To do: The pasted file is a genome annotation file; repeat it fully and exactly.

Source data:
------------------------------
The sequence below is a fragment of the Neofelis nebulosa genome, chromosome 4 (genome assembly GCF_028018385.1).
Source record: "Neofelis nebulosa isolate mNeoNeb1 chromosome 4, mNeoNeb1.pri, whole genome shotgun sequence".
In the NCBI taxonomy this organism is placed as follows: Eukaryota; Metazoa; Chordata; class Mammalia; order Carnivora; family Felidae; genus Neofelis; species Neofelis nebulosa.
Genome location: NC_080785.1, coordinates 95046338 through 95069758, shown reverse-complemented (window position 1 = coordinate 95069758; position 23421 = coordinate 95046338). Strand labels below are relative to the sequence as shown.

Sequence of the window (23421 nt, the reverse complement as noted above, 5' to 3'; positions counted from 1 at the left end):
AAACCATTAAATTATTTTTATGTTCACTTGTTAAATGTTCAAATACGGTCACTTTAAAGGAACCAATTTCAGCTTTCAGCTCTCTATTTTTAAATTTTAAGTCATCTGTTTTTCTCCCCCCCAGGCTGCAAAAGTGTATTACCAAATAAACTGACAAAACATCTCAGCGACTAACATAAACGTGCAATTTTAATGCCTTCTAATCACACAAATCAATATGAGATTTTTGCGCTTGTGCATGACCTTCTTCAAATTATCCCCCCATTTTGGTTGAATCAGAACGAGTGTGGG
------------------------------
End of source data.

The sequence below is a fragment of the Neofelis nebulosa genome, chromosome 4 (genome assembly GCF_028018385.1).
Source record: "Neofelis nebulosa isolate mNeoNeb1 chromosome 4, mNeoNeb1.pri, whole genome shotgun sequence".
In the NCBI taxonomy this organism is placed as follows: Eukaryota; Metazoa; Chordata; class Mammalia; order Carnivora; family Felidae; genus Neofelis; species Neofelis nebulosa.
Genome location: NC_080785.1, coordinates 95046338 through 95069758, shown reverse-complemented (window position 1 = coordinate 95069758; position 23421 = coordinate 95046338). Strand labels below are relative to the sequence as shown.

Sequence of the window (23421 nt, the reverse complement as noted above, 5' to 3'; positions counted from 1 at the left end):
AAACCATTAAATTATTTTTATGTTCACTTGTTAAATGTTCAAATACGGTCACTTTAAAGGAACCAATTTCAGCTTTCAGCTCTCTATTTTTAAATTTTAAGTCATCTGTTTTTCTCCCCCCCAGGCTGCAAAAGTGTATTACCAAATAAACTGACAAAACATCTCAGCGACTAACATAAACGTGCAATTTTAATGCCTTCTAATCACACAAATCAATATGAGATTTTTGCGCTTGTGCATGACCTTCTTCAAATTATCCCCCCATTTTGGTTGAATCAGAACGAGTGTGGG